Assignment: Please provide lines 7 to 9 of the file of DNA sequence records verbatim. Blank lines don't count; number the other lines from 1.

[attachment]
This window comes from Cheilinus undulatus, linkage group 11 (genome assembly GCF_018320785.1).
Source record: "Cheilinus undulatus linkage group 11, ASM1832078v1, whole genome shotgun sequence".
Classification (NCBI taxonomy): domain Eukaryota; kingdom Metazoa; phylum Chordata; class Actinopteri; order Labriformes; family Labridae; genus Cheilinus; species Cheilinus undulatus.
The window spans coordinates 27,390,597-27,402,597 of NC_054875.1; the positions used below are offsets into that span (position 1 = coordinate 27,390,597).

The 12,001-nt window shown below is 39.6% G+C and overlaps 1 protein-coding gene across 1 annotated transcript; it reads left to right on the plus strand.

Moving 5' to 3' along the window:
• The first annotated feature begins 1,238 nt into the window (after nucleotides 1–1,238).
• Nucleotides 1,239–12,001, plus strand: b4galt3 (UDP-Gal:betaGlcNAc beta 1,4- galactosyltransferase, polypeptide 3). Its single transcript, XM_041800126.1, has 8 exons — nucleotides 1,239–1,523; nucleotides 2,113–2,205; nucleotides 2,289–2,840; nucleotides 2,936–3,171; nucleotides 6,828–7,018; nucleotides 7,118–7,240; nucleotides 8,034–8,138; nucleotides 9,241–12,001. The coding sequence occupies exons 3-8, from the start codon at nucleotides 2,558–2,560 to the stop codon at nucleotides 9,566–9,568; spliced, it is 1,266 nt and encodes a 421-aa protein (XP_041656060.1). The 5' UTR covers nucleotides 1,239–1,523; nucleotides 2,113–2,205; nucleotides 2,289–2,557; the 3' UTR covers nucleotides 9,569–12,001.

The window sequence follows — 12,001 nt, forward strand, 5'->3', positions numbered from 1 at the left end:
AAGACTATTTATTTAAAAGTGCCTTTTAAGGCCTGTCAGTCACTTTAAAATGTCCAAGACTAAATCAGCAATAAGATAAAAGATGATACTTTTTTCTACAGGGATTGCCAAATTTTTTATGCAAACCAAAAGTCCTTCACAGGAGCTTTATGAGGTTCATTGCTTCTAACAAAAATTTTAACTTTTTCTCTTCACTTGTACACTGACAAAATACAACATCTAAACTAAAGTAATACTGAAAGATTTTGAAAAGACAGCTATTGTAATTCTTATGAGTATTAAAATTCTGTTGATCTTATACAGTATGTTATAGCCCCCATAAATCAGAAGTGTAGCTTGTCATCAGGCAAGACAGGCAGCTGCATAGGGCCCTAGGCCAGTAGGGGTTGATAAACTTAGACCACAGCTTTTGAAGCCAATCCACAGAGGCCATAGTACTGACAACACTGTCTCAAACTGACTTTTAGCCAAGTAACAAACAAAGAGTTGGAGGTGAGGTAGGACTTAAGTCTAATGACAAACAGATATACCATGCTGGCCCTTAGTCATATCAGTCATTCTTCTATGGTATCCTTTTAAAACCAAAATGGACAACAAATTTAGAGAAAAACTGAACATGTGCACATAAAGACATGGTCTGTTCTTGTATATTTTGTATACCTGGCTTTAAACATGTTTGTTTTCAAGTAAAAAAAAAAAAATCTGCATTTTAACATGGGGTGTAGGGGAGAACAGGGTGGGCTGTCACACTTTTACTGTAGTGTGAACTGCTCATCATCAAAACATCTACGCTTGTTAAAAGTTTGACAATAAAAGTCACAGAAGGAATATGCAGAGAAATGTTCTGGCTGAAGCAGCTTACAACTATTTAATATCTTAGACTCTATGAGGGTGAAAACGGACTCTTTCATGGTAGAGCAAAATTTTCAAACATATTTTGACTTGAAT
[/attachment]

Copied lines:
• The first annotated feature begins 1,238 nt into the window (after nucleotides 1–1,238).
• Nucleotides 1,239–12,001, plus strand: b4galt3 (UDP-Gal:betaGlcNAc beta 1,4- galactosyltransferase, polypeptide 3). Its single transcript, XM_041800126.1, has 8 exons — nucleotides 1,239–1,523; nucleotides 2,113–2,205; nucleotides 2,289–2,840; nucleotides 2,936–3,171; nucleotides 6,828–7,018; nucleotides 7,118–7,240; nucleotides 8,034–8,138; nucleotides 9,241–12,001. The coding sequence occupies exons 3-8, from the start codon at nucleotides 2,558–2,560 to the stop codon at nucleotides 9,566–9,568; spliced, it is 1,266 nt and encodes a 421-aa protein (XP_041656060.1). The 5' UTR covers nucleotides 1,239–1,523; nucleotides 2,113–2,205; nucleotides 2,289–2,557; the 3' UTR covers nucleotides 9,569–12,001.

The window sequence follows — 12,001 nt, forward strand, 5'->3', positions numbered from 1 at the left end: